The Design Museum in London has been thrown into crisis by the sudden resignation of its chairman, James Dyson, in protest at what he sees as the museum’s misguided pursuit of empty style over substance.
In a terse letter to his 11 fellow trustees Mr Dyson, the engineer and inventor of the vacuum cleaner that bears his name, said he was resigning after five years in the role because he believed that the museum had abandoned its founding ideal of promoting function-led, problem-solving design.
It was “ruining its reputation” and “betraying its purpose”.
The museum at Butler’s Wharf on the south bank of the Thames had “become a style showcase” instead of “upholding its mission to encourage serious design of the manufactured object”, Mr Dyson told the trustees.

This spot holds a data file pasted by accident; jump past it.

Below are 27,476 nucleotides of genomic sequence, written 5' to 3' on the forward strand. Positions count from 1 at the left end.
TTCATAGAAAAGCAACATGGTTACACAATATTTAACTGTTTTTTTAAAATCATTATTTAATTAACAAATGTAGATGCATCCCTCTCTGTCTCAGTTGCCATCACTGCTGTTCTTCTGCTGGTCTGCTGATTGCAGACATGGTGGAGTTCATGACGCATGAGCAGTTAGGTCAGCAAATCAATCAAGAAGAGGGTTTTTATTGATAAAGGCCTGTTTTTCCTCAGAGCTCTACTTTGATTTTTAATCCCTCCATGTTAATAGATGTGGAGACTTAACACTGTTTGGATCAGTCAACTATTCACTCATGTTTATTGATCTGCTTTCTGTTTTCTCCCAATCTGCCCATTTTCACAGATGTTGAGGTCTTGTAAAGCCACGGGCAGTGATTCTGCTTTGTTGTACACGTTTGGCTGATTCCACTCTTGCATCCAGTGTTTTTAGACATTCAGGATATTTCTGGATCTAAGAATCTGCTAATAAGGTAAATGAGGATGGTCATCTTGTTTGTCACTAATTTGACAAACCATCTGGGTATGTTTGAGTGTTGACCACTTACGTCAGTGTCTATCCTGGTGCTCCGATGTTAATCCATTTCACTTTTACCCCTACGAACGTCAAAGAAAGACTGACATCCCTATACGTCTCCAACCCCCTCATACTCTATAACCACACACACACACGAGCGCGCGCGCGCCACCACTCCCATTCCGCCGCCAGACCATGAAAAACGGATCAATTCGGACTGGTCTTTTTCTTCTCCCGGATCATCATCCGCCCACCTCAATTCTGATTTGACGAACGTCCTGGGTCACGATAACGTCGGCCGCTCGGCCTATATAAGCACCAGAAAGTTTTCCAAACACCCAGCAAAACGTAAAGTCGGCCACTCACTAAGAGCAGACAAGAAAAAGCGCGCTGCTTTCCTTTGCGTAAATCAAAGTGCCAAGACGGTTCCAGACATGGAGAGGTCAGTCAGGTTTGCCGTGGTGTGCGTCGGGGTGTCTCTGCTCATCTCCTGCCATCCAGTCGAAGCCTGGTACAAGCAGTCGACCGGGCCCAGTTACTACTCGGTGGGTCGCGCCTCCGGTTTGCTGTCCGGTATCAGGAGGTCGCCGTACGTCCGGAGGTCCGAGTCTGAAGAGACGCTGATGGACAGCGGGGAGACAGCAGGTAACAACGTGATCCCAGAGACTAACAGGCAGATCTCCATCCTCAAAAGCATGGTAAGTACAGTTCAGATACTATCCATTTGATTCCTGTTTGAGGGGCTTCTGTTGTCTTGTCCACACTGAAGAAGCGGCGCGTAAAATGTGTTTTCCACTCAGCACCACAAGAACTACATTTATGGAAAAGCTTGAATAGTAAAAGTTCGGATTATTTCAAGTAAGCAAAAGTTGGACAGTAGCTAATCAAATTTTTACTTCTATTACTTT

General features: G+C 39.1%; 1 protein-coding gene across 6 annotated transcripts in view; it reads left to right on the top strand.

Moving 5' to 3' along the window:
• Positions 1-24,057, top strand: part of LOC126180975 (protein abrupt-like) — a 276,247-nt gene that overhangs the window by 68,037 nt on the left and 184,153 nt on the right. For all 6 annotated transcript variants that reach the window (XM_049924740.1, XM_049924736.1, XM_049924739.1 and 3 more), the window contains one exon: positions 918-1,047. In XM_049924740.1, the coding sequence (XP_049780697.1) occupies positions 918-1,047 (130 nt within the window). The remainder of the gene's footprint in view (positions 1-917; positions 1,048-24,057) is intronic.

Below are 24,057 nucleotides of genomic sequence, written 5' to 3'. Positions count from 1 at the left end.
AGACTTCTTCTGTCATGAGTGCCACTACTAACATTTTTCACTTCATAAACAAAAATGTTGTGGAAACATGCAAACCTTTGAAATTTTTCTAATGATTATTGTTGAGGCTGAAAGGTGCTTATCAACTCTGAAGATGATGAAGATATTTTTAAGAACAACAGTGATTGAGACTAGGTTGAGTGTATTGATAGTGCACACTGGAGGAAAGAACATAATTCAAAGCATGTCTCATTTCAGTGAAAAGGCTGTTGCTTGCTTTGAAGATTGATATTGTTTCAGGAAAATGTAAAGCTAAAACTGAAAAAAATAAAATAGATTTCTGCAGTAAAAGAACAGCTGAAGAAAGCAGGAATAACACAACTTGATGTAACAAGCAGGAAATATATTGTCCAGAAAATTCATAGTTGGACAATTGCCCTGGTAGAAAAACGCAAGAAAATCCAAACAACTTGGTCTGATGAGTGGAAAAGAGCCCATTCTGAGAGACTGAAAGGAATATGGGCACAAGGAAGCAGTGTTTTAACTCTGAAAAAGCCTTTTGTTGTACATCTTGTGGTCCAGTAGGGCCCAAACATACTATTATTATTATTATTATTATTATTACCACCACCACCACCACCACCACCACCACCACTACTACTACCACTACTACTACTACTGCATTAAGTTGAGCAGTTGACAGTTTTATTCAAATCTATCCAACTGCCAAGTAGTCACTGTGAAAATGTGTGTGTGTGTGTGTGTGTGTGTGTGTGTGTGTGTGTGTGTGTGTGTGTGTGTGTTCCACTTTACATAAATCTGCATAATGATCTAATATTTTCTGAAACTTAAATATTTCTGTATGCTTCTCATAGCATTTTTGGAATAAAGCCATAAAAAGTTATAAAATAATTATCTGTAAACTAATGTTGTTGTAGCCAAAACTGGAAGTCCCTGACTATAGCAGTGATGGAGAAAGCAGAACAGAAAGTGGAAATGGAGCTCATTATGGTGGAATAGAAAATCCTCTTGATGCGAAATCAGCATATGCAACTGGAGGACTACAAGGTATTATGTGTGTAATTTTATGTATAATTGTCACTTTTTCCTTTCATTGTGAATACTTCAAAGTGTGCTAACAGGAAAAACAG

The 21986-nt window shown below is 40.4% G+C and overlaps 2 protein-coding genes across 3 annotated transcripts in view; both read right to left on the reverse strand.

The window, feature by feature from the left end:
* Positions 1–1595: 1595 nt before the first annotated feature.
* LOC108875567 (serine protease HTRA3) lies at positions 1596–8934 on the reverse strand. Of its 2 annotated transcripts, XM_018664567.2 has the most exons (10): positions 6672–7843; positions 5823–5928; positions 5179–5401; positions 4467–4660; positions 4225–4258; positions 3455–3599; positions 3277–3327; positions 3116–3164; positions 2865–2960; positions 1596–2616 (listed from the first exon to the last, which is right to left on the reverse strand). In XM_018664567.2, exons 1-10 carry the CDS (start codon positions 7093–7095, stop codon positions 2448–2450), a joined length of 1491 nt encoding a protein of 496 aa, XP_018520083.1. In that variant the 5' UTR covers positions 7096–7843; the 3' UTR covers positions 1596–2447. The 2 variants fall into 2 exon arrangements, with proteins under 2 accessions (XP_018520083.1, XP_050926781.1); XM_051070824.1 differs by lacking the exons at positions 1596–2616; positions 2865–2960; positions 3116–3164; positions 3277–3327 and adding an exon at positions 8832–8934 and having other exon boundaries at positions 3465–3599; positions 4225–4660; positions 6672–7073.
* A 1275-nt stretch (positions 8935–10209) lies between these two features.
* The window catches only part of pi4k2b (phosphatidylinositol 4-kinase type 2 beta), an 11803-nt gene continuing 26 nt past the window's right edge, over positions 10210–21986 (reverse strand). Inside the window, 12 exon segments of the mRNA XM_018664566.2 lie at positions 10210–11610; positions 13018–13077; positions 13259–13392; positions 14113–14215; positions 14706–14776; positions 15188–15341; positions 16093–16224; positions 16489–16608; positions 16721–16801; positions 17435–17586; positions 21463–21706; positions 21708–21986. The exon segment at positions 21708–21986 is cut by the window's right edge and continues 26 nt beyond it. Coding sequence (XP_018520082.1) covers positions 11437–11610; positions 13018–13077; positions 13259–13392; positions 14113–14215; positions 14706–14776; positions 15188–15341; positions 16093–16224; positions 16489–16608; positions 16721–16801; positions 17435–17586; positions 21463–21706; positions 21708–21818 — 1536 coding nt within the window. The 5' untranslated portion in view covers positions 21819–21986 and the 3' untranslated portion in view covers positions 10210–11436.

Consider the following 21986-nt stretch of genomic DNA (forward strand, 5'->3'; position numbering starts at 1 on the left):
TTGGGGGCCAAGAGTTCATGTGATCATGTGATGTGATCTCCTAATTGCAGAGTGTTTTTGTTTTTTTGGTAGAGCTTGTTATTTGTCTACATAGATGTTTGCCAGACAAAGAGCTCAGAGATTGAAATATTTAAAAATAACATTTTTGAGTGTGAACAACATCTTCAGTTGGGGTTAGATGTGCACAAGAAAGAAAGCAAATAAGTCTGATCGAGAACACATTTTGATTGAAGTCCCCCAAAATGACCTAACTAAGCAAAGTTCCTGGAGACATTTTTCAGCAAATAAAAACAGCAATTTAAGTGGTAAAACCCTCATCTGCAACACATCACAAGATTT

These include Sir Terence Conran, its founder; Lord Palumbo, the former arts council chairman; Richard Seymour, a designer; and Denise Kingsmill, the former chairman of Sadlers Wells.
The Guardian heads its report “How a flower arrangement caused fear and loathing.”
It seems like the old separation of style and function – one that many an archaeologist has upheld. But the Design Museum has long made it its business to show how design and making recognise no such distinctions between meaning and substance, engineering and styling. I challenge any archaeologist or design historian to prove the primacy of function, however defined.
James Dyson’s vacuum cleaner – pure manufactured function?
Form can hardly be said to follow function in his well-known vacuum cleaners.
It looks like the argument is actually about how to run an institution or organization – with at least three alpha characters (Dyson, Conran, and director Alice Rawsthorn) wanting to run the show. Haven’t they learned that the notion of the “designer” is also a modernist myth and that we should be looking at collective and distributed networks driving design, not individual genius.